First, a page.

Although technology is improving how weather data is presented, it’s still a lot to digest. Experienced fliers take a targeted approach to analyzing weather.
Dropping in on a normal day of business at the pointy end of an airliner, the pilots likely only checked three pieces of weather—METARs, TAFs and Turbulence Index—to see if an alternate is required and to check the ride.
How can they get away with this abbreviated approach? They rely on weather situational awareness, a risk-based approach, and availability of tactical information en route.
Spending all that time flying multiples legs a day develops a weather situational awareness. Two factors influence weather awareness—a macro awareness of fronts and geographic effects. A front causing scuzzy weather on a trip to ORD will probably mess up a DCA flight a couple of days later. Geographically, the red radar returns in the Southeast might not be a big deal because of moisture being pumped in from the gulf, but yellow returns over the desert Southwest need to be avoided due to the lower moisture content over the desert.
The volume of information in a standard briefing can camouflage critical data. Hazards should be identified and weather checked to see if additional steps need to be taken to mitigate risk.
The first step in this approach is identifying hazards and sources of risk. Flying a multi-engine jet into big airports with a lot of infrastructure reduces risk significantly. For the rest of us, AOPA offers a Flight Risk Evaluator that is a good starting point.
Weather hazards impact three areas of flight—departure, destination/alternate and en route. Departure and destination/alternate threats include ceiling, visibility, winds, and runway conditions. Can I get back in if something goes wrong on departure? Can I make an approach at the destination/alternate? Can I handle the winds? How’s the landing surface?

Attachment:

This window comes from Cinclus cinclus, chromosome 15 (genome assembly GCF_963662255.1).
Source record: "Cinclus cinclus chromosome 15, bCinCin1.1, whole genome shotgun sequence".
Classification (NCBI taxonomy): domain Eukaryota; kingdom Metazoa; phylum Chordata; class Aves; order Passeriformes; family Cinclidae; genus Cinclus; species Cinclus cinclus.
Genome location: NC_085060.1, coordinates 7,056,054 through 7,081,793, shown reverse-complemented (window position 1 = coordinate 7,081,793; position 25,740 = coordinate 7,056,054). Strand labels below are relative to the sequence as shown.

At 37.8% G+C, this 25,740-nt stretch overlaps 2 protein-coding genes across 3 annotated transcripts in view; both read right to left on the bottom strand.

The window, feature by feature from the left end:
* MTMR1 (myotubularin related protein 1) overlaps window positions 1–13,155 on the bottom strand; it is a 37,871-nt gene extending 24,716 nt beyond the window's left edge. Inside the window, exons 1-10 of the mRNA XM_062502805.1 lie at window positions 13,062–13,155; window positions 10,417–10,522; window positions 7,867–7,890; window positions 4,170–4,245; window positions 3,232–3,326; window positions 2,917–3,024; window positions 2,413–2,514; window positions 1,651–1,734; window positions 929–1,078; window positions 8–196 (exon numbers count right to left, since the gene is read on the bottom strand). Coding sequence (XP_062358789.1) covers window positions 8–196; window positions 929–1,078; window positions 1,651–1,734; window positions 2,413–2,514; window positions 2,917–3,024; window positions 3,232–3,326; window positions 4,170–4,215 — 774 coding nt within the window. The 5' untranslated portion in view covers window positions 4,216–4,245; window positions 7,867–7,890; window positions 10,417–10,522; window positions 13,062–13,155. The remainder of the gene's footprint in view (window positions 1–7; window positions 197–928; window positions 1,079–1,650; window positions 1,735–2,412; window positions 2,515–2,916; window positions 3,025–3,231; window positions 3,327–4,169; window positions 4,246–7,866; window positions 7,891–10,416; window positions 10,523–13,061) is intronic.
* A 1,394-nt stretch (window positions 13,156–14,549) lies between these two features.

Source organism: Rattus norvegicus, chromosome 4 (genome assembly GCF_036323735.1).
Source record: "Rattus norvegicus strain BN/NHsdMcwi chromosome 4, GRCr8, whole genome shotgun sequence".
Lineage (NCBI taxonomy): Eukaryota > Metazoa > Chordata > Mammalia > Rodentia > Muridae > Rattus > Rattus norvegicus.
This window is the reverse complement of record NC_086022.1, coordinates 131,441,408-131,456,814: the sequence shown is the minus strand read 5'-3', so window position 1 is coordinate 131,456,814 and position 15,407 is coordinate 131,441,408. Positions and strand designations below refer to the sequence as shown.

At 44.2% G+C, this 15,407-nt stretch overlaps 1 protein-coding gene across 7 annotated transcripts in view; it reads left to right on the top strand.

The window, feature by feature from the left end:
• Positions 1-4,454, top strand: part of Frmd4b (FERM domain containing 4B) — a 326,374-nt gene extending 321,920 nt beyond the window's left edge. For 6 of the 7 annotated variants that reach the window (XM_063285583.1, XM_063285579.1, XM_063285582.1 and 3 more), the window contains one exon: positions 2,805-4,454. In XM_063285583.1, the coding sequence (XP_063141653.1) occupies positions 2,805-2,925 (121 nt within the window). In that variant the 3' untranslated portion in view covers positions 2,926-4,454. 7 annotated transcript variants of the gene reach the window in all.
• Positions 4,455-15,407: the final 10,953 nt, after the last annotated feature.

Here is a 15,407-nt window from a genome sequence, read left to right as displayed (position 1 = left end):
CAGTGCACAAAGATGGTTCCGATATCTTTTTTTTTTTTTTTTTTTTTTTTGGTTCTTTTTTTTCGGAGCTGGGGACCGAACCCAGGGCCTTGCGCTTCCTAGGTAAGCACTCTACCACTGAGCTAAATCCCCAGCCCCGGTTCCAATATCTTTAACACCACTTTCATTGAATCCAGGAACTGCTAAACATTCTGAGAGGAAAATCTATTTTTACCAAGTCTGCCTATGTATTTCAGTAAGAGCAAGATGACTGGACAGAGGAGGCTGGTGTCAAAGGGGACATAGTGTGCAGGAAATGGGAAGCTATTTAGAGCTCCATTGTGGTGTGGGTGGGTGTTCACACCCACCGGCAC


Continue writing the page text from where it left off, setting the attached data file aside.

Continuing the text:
AOPA’s Risk Evaluator covers icing, significant amounts of visible moisture, and convective activity. A glaring omission is turbulence. Significant turbulence can cause many problems, especially in IMC or at night.
Access to tactical weather augments initial briefings while en route. Keeping track of destination and alternate METARs is a great way to monitor weather fluctuations. PIREPs are the best way to know what conditions are really occurring. The value of a report is proportional to its age. Having access to weather reports inflight allows decisions to be made earlier, reducing the chance of a weather surprise.
Going to Savannah
Let’s put these concepts into practice self-briefing a flight from Atlanta Falcon (KFFC) to Savannah (KSAV) in a Cessna 172 using 1800WxBrief.com.
A cold front swept through the southeast yesterday sparking numerous twisters and wringing moisture from the atmosphere. The reward is a beautiful VFR day. The local TV weather person forecasts a couple of nice days and the radar is clear. This covers general weather situational awareness.